If you are concerned about an elder's ability to drive safely, it is wise to address the problem immediately. It could make the difference between life and death. Although it may be tempting to delay the matter, an automobile accident resulting in injury or death could weigh on your conscience for years. It is difficult to inform an elderly individual that he or she is no longer capable of doing something as basic as driving. For the elderly, it's a reminder that assistance with daily living needs is inevitable.
As an individual age, basic cognitive skills can diminish due to changes in vision, hearing, mental condition, or physical abilities. There are also many signs that can alert you as to if an elderly person may have trouble driving. Some of the signs are multiple car accidents within a short period of time, slow reflexes, a decrease in night vision, and the inability to drive with the flow of traffic.
Include a Medical Professional
If you believe that an elderly person in your care can no longer drive safely and has the potential of putting other lives in danger, you must handle the matter promptly. Speaking to the elder's doctor about your concerns is one of the first steps to take. By having a medical professional instruct the elder that it is no longer safe to drive will make your job much easier.
From the onset, you can emphasize that it's the doctor's decision. This prevents you from appearing as the bad guy. However, it may take some time for the elder to accept it. When it comes from a doctor, it’s easier to accept it. In addition, the doctor can complete test to confirm that it is no longer in the best interest of the elder to drive. Your job will simply be to support and reinforce the doctor's decision.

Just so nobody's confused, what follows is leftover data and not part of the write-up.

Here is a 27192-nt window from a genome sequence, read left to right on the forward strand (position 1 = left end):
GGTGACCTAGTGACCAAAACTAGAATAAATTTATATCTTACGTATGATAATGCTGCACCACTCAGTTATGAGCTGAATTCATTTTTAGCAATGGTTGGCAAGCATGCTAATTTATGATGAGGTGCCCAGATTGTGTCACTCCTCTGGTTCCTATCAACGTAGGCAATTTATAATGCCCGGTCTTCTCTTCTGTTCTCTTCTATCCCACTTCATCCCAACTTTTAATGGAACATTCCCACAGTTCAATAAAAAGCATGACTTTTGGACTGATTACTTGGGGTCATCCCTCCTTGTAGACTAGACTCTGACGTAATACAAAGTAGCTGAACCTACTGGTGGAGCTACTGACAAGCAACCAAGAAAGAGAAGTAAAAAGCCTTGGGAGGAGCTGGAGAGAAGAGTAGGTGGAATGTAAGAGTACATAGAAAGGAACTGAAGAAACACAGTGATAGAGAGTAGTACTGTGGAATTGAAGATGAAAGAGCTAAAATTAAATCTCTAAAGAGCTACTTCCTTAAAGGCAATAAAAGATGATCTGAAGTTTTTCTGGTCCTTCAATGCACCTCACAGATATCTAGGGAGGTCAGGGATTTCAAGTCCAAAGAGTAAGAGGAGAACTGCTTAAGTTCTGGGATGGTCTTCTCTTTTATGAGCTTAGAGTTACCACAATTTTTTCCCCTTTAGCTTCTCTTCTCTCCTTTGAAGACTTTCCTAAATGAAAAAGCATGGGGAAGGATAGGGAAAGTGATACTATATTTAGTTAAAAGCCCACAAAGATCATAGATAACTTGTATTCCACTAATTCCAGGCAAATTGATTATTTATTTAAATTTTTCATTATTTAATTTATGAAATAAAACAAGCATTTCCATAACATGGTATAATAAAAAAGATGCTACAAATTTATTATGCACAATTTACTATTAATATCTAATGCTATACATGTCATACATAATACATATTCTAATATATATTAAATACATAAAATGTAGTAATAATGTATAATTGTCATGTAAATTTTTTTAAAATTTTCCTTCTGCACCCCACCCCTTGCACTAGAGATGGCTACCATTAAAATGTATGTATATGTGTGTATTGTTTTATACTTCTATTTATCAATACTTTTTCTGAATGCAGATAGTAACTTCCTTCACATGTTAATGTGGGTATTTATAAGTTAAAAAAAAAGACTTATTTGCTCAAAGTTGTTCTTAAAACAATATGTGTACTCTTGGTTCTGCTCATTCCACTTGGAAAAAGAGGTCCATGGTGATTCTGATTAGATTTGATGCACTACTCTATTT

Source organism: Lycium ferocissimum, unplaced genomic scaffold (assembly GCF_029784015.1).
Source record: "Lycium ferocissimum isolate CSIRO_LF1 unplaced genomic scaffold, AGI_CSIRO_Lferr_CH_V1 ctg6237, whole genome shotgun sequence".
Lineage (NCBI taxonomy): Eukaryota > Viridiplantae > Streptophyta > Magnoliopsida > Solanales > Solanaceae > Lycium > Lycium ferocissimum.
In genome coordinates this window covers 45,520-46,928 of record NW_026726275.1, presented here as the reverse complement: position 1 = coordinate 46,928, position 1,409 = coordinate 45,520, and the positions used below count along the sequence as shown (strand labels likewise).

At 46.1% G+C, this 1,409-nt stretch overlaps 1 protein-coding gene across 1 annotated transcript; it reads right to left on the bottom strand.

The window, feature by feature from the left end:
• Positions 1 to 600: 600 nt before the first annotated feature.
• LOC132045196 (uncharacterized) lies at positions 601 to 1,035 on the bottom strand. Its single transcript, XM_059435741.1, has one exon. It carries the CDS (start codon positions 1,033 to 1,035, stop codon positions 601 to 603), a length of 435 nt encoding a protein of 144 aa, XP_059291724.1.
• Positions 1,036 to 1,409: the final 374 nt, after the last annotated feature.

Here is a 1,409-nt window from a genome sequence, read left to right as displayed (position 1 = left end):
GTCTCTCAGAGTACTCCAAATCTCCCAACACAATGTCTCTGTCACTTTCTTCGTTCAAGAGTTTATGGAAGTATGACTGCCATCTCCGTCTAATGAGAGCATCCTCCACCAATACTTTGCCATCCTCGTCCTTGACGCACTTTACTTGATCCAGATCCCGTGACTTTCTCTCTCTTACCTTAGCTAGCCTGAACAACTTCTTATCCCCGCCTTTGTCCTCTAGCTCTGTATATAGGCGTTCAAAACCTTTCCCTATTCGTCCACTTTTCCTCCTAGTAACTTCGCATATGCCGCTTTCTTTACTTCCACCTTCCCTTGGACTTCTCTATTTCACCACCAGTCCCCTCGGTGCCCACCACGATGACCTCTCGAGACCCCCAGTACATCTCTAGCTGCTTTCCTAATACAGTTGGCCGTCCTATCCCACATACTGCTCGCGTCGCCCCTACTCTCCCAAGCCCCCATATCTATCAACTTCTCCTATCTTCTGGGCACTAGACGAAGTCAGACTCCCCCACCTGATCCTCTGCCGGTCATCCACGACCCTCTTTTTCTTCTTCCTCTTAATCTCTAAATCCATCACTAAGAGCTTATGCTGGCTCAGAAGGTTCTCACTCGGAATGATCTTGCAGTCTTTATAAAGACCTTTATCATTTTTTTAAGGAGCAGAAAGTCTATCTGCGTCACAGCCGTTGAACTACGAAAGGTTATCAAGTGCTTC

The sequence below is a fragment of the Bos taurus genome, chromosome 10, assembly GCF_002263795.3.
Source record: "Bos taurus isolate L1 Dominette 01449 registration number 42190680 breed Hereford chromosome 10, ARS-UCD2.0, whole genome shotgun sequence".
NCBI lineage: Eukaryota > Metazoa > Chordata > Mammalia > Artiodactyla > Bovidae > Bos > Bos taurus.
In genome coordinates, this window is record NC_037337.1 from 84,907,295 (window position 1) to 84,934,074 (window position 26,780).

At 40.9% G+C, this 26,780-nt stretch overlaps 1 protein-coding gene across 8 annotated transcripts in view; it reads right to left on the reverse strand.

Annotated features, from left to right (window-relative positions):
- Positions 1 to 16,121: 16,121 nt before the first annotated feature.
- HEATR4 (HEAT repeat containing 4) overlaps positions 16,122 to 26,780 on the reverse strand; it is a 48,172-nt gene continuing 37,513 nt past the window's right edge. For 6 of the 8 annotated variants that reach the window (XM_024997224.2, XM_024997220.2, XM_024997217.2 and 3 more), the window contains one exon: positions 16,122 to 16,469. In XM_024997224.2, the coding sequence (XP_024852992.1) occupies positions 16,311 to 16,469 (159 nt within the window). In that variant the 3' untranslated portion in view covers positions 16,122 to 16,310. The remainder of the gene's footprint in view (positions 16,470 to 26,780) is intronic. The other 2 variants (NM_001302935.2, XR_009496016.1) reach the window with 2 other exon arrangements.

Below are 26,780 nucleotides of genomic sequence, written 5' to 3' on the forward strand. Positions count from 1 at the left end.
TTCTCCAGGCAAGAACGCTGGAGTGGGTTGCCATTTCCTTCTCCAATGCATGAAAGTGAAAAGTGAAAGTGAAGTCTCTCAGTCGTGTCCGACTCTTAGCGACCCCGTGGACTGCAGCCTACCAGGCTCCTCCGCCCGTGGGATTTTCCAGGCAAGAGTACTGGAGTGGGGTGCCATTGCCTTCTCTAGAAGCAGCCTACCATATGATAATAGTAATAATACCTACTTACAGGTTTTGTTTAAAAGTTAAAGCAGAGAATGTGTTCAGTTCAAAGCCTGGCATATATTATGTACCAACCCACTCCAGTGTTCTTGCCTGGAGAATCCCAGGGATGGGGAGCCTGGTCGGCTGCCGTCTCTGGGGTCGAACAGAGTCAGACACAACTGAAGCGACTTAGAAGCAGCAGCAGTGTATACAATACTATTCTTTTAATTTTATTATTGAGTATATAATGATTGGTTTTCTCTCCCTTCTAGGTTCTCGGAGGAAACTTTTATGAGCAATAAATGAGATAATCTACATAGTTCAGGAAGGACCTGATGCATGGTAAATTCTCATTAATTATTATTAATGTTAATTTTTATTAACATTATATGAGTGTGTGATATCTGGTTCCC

If an elder decides to give up driving, alternative methods of transportation should be discussed. Alternative methods of transportation may include other family members, community-funded transportation, bus, or train. Also, inform family members, neighbors, and friends that the elder can no longer drive. Although it may seem as though you're violating the elder's privacy, it is for the elder's benefit. Family members and friends may also help in reinforcing the doctor's orders and your wishes.
There is the possibility that the aging family member may not want to give up driving. What do you do then? It is important to understand that the decision was made for the benefit of the aging family member and the safety of other motorists. You may have to remove the car keys, contact other family members, sell the car, or notify DMV. Whichever strong action you decide to take, don't feel guilty. You are making a decision that could ultimately save lives.
Seeking the assistance of a medical professional, offering alternatives methods of transportation, and notifying family and friends are some of the best ways to prevent an aging family member from driving. It may be the best solution for preventing an automobile accident. If resistance is met by the aging family member, a stronger course of action may be necessary to ensure the aging family member is safe.